Building a game is a very organic process to me. I've never been very strong at all on up-front design, even way back in college when waterfall design was king and my GPA hinged on being able to turn in pages and pages of up-front design for any given project. I just can't see how the parts are going to fit together until I dip my hands in and start throwing around prototype code. I iterate, sometimes quite heavily. (For example, my basic entity framework has gone through probably five major iterations and countless tweaks.) There are always places where I sit back, scratching my head and thinking "Oh, that's not going to work." Similarly, there are always places where I say, "Wow, that worked better than I anticipated." But I just can't see those places during design.
For me, design IS code, which is why I like working in Lua so much. Iterating is so much quicker when you are not bound by static typing and compile times. My free time is pretty limited what with work and the kid, so watching a compile progress window is annoying. Outside of minor tweaks, I haven't had to re-compile my engine in a couple weeks, not since I crow-barred Urho3D into it. Since then, it's all been Lua code, and that makes it go pretty fast.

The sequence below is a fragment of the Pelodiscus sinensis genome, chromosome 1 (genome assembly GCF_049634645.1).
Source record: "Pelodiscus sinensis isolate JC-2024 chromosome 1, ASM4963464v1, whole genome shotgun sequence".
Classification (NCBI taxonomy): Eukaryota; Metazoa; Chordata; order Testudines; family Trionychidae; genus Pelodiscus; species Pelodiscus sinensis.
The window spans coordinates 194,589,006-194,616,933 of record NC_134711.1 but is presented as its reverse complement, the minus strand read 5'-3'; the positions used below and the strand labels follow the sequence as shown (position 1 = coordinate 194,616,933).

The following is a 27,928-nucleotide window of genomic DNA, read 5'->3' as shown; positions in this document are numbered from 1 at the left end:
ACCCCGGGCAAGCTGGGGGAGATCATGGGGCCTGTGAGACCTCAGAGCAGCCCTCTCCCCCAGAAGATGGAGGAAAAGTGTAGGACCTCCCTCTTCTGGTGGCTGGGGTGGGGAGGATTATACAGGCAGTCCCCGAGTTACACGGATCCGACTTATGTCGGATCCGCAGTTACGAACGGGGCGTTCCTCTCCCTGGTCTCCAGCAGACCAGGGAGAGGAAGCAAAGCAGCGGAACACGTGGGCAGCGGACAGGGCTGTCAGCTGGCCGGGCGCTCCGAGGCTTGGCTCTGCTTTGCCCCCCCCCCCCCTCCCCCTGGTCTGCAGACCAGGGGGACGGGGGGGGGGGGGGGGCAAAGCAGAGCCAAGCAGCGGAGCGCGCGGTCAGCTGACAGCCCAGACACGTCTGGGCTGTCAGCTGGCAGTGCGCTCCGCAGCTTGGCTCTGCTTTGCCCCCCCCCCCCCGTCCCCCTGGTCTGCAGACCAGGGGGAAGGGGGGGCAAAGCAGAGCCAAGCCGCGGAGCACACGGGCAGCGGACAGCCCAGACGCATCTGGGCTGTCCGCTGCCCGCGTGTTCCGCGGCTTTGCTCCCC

The drawback to the light-on-design, heavy-on-iteration methodology, of course, is the tendency to spaghettification. However, that can be mitigated by enforcing some guidelines and a little self-discipline. It gets tedious having to dip back into code to "officialize" it once a prototype proves itself, but it's what you have to do to keep your project under control. Dip back in, strip out magic numbers, codify and clarify and conciseify everything so that it fits your overall design scheme, or ten weeks (or months or years, in my case) down the road you will regret it.
Anyway, this iteration of the UI feels good to me. It feels right. The action buttons work (I need to do some more of that officializing, though) and the animations feel fluid and "bouncy". It needs the spellbook/crafting book in order to assign skills to the 4 quickbar slots, though, so that will be my project for tomorrow.